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Go Pro? And Give Up Learning Zulu?

July 27, 1994|MIKE DOWNEY

As he ambles across campus wearing a UCLA Bruins shirt inside-out, J.J. Stokes looks the picture of summer contentment. He is so pleased not to have a job. Everybody was fooled when he passed up the paydays of pro football to come back to college and catch passes, but what everybody forgot is that pro football is work. And that J.J. would much rather go to school than go to work.

"What will you be studying?" Stokes is asked.

The usual, sociology and psychology, he says. "Oh, and Zulu."


"Yeah," UCLA J.J. says, kicking back, cool as can be. "I need a language and I already know enough Spanish."

Work can wait. His father worked hard for many years for San Diego Gas & Electric. His mother worked hard at a naval base. One of his three much-older brothers works hard as a postman. Another is looking for work. The other is head chef at one of Switzerland's four-star hotels. So there is only so much time to enjoy life, before responsibilities weigh you down and you have to account to someone for every hour.

In no hurry to get where he is going, UCLA J.J., the ultimate letterman, is a record-breaking wide receiver about to begin his senior term. Stokes ran seventh in last season's Heisman Trophy voting, whereupon the six players ahead of him promptly turned pro. Agents assumed Stokes would follow suit. So did teammates. Even his quarterback, Wayne Cook, said he had set his mind that his favorite target was gone.

With the Rose Bowl game against Wisconsin approaching, UCLA's coach, Terry Donahue, checked to see what was on Stokes' mind. Donahue has a splendid description of Stokes--he calls him "a difference-maker"--so naturally the coach was curious as to his plans. Stokes said his plans were to play for UCLA. He didn't even intend to test the market. He was staying, so why push temptation?

When the game was over and the Bruins had lost, Cook was feeling pretty lousy until Stokes sidled over and said don't worry, we'll win this thing next year. The quarterback immediately felt better.

And J.J.?

"You know, as soon as the clock ran down, I felt more relieved than anything," Stokes says. "It was such a long season. I thought, now I've finally got a chance to relax. I could finally lay back and do nothing.

"Then everybody starts up with the big 'Are you going pro?' decision. I kept telling them there was no decision to make. For one thing, I had promised my parents that I would get my degree. But the other thing is, I'm enjoying college. Why should I be in a hurry to go to work, get up every morning, practice, lift, run, watch film, practice some more, day in, day out, beating on people all day? What for?"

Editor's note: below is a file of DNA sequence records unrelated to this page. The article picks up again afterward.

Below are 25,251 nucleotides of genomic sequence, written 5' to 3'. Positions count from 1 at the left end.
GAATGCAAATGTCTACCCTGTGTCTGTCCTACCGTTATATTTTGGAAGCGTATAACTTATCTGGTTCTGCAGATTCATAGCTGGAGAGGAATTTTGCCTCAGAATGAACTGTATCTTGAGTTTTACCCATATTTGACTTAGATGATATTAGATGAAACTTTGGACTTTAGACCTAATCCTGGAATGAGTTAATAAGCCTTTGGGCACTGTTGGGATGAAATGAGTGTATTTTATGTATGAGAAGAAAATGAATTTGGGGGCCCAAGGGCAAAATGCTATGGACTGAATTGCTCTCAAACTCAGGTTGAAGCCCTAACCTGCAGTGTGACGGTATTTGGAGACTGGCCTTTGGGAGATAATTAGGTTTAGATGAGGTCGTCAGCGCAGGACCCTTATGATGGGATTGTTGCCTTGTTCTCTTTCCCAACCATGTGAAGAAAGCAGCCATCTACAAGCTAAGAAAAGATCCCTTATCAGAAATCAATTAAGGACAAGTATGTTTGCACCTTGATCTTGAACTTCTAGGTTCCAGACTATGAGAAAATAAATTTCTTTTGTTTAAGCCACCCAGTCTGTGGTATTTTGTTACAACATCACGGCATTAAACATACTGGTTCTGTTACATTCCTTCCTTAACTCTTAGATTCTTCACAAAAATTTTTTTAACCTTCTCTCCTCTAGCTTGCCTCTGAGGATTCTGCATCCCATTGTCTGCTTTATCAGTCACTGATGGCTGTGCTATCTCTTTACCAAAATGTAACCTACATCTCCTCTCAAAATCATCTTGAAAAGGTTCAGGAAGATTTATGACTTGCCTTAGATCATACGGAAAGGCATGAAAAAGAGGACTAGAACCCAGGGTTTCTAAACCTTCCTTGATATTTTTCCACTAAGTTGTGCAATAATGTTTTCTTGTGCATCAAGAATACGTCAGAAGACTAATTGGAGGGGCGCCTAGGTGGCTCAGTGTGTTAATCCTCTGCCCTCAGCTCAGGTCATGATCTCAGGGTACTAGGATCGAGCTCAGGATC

A guy smiles and says, "For money?"

And Stokes busts out laughing and says, "Well, yeah. That's a good reason."

But not good enough. Truth is, next person who suggests that J.J. is gambling with his future, he might wipe away that happy face of his and scream. Yes, Stokes needs 15 catches to pass Sean LaChapelle as the school's leading receiver, and yes, LaChapelle did postpone turning pro and then got his rib cage racked. This simply prompts J.J. to say: "Everybody's talking about me getting hurt, LaChapelle this, LaChapelle that. He got hurt trying to cut-block a 285-pound lineman. I will run out of bounds if I have to. If I'm surrounded, I don't mind saying hello to the turf."

Stokes might not catch as many passes as he did last season, primarily because opponents will go into their "Where's J.J.?" defense. But on the other hand, he might fool everybody again.

How do you say "Heisman Trophy" in Zulu?

Should he never make another catch, Stokes will always have that 90-yard touchdown reception of Nov. 21, 1992, a day J.J. did to USC what O.J. once did to UCLA. And that wasn't even Stokes' longest. He took a little flip against Washington last season and went 95 yards, looking over his shoulder at midfield with a "where'd everybody go?"

Today he's the best catcher in L.A. this side of Mike Piazza.

Darryl, Jon and Jeffrey Stokes used to take their baby brother out for a game of catch to show him how it was done. Darryl was a receiver for Long Beach State who later played some USFL ball in Chicago. Even though they were considerably older, J.J. says with a laugh, "They used to tackle me until I'd start crying."

His brothers are now 33, 32 and 31.

"My mother and father wanted one last try for a female," J.J. says. "Too bad!"

On those days when he wasn't being tackled by an older brother, he was being fed by one. Jon Stokes used to whip up a seven-layer wedding cake, easy as pie. No one in the Stokes household knows for sure why the second-oldest son felt so at home in the kitchen. Before long, Jon was graduating from a culinary institute and on his way to Lucerne to the elegant Hotel des Alpes, where he was visited by J.J. last summer.

This summer, J.J. hasn't gone anywhere. But that's OK with UCLA. The Bruins like it when J.J. stays.

"Just hanging around going to movies?" he is asked.

"Not really," he says. "Hard for me to go to a movie."

"How come?"

J.J. pats his pockets. He says: "No money."

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